Well it’s certainly fun, right?
We’re two games in, with two high scoring games, and it’s as if this is the polar opposite of the last few years (what, like 9 years?) where scoring has often been a slog. Mizzou won last night and for the second game in a row they did so by just being better offensively. The defense has been, well, not as bad as we think based upon the shooting, but also not good enough to pull away when they needed to.
Mizzou started out very hot from the floor, but after scoring 15 points on their first five possessions, it would take them 18 possessions to get their next 15 points. As the offense scuffled to make shots, the Tigers got creative and went to the line. They scored 7 points from the stripe in the final 7 minutes. And everything was needed as it was another opponent’s night to scorch the nets.
I’m not sure there are many sweeping generalizations we can make at this point since it’s a new team, a new roster, a new coach, and they’re two games into trying to figure it all out. But this is also one of the reasons why the schedule is what it is, so the team could have as much to figure it out as possible.
- Two games now, and the Turnover Rate is niiiiiiiice: Just 9 turnovers on the game for a 12.9% rate. You can overcome a lot of things offensively if you can value the ball. Against Penn that means +10 more possessions that ended with a shot, and it was +11 against Southern Indiana. Overall, the BCI was an absolute blowout. I could get used to that.
- 1.32 points per possession, and according to the StatBroadcast feed: it was even better at 1.581 ppp in the second half, mostly thanks to Noah Carter, Nick Honor, and Tre Gomillion, who scored 40 of the 49 points.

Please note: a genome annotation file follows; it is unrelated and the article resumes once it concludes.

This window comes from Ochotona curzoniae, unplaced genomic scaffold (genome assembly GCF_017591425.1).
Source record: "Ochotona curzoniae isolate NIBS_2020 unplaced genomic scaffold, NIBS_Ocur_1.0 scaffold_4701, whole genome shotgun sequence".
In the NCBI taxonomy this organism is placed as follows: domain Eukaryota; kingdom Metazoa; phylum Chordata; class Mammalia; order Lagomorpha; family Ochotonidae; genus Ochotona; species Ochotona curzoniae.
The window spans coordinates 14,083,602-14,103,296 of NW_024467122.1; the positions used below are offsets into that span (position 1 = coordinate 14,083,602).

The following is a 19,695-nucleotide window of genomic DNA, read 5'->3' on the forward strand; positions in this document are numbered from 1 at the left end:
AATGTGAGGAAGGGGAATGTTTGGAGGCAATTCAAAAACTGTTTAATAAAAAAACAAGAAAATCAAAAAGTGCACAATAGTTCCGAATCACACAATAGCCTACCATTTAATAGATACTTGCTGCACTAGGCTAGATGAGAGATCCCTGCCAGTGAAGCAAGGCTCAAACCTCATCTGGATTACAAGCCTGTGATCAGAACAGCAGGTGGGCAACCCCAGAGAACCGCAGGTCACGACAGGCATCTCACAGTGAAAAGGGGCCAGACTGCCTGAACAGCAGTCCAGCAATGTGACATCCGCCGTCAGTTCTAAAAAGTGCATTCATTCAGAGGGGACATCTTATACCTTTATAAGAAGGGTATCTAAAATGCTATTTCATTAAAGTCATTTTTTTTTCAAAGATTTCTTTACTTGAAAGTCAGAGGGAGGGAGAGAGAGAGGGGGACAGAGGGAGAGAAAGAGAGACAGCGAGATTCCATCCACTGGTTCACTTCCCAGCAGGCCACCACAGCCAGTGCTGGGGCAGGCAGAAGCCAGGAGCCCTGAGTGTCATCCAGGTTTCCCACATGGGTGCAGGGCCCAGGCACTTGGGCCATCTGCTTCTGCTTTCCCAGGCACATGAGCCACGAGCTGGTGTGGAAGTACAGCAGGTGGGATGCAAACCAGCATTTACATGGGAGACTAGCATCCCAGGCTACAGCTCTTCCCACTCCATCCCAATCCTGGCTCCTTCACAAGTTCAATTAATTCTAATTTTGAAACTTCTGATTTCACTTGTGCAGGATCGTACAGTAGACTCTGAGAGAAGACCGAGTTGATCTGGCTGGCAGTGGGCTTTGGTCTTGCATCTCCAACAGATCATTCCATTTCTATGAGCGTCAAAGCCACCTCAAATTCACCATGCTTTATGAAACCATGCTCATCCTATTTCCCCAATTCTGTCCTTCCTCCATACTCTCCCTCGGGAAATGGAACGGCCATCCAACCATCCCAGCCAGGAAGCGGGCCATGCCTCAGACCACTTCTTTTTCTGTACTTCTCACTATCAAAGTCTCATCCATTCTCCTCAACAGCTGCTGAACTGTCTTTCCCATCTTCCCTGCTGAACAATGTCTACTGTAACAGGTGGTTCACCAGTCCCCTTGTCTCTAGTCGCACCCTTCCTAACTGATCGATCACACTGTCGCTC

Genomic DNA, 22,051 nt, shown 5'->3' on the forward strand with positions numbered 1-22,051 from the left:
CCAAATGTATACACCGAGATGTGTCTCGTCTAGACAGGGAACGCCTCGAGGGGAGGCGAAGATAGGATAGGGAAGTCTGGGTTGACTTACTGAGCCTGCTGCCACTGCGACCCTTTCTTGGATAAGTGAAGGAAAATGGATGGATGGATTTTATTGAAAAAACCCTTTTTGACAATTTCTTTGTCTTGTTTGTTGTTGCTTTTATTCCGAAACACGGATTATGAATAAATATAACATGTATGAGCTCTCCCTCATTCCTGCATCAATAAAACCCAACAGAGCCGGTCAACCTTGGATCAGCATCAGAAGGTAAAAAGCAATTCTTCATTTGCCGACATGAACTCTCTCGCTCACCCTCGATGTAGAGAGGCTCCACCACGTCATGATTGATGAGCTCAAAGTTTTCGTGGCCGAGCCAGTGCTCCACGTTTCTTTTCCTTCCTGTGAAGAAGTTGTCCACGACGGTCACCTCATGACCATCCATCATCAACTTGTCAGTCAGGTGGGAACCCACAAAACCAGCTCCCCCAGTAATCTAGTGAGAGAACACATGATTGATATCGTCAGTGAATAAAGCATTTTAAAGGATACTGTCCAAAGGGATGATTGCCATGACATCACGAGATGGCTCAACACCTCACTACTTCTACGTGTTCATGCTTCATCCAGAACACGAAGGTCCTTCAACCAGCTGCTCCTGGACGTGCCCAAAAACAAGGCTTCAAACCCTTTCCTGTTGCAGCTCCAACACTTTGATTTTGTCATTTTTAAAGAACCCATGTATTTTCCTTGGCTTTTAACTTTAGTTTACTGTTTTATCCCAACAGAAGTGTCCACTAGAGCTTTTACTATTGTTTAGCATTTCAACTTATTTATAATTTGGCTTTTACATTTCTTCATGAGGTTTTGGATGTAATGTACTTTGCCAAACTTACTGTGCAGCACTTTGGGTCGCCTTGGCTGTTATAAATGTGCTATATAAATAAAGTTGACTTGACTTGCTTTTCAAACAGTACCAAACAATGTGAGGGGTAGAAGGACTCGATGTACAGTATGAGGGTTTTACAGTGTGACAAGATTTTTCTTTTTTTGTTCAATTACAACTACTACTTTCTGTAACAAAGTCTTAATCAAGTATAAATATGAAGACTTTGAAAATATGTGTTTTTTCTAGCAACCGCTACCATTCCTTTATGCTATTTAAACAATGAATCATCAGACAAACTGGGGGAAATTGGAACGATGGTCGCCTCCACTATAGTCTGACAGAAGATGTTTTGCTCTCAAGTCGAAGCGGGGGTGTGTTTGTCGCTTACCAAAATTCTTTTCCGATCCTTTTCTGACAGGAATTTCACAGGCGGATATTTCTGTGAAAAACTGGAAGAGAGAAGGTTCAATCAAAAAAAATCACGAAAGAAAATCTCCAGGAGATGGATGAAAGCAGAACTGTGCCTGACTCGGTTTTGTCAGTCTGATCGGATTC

- Rebounding? Who needs it when you make all the shots! Ok, so some rebounding would help. Mizzou is going to struggle in this category all year long. I think we should just prepare ourselves for the frustration.
- Another way to help when your offense gets a bit sticky is to get to the FT Line: A FT rate of 43% can solve a lot of issues. Mizzou had 4 such games last year, and the Tigers are already at 40% on the year.
Your Trifecta: Noah Carter, Nick Honor, D’Moi Hodge
On the season: Noah Carter 3, Kobe Brown 3, Nick Honor 2, Tre Gomillion 2, D’Moi Hodge 1, Sean East II 1
Wow, was Noah Carter good. 11 points and 5 boards in the first half, 17 points and 4 boards in the second half. Carter obviously doesn’t need to shoot 6-of-9 from 3FG every game, but it will help out a lot when he does.
Obviously Carter was the standout, but it was easy to see why we talked up Nick Honor this past offseason. He completely controlled the tempo and play of the game offensively. He expertly used his high ball screens to generate good offensive looks, and he and Carter were clinical. For two guys who have only been playing together a few months it was a lot of fun to watch.
Also, D’Moi Hodge edged out Tre Gomillion in the last spot, but it’s hard to argue that Gomillion wasn’t the more valuable in the second half. I mentioned above Gomillion’s contributions to the team’s second half points, but he had 10 points on four shots, and four rebounds, plus a couple assists. They also got some great minutes and effort from Aidan Shaw.
I talked last game about the usage of Hodge and Deandre Gholston, and even this game it was still high. Gholston wasn’t as good offensively, and he was parked for more of the game because of it. But Hodge still played 18 second half minutes. He’s a menace defensively, which feels like that’s saying something based upon the opponents output so far.
But it’s also part of the reason why many are alarmed by the Isiaih Mosley DNP. And not to stir the pot here, but whatever the reason, Missouri and Mosley need to get this straightened out. If Hodge and Gholston are in the corner for catch and shoots, and Honor and Mosley are running ball screens or generating offense it’s going to be better for everyone. Particularly once the team gets into some stickier matchups. I think people are over-complicating the DNP, though. Gates isn’t going to comment beyond what he’s said. He’s unhappy with something, otherwise Mosley would’ve played. Maybe it’s worrying for worry’s sake, especially when the issue hasn’t been on offense so far. But they’ve also been facing some teams who aren’t great defensive teams. Mosley is important for the sole reason of raising the ceiling on the season.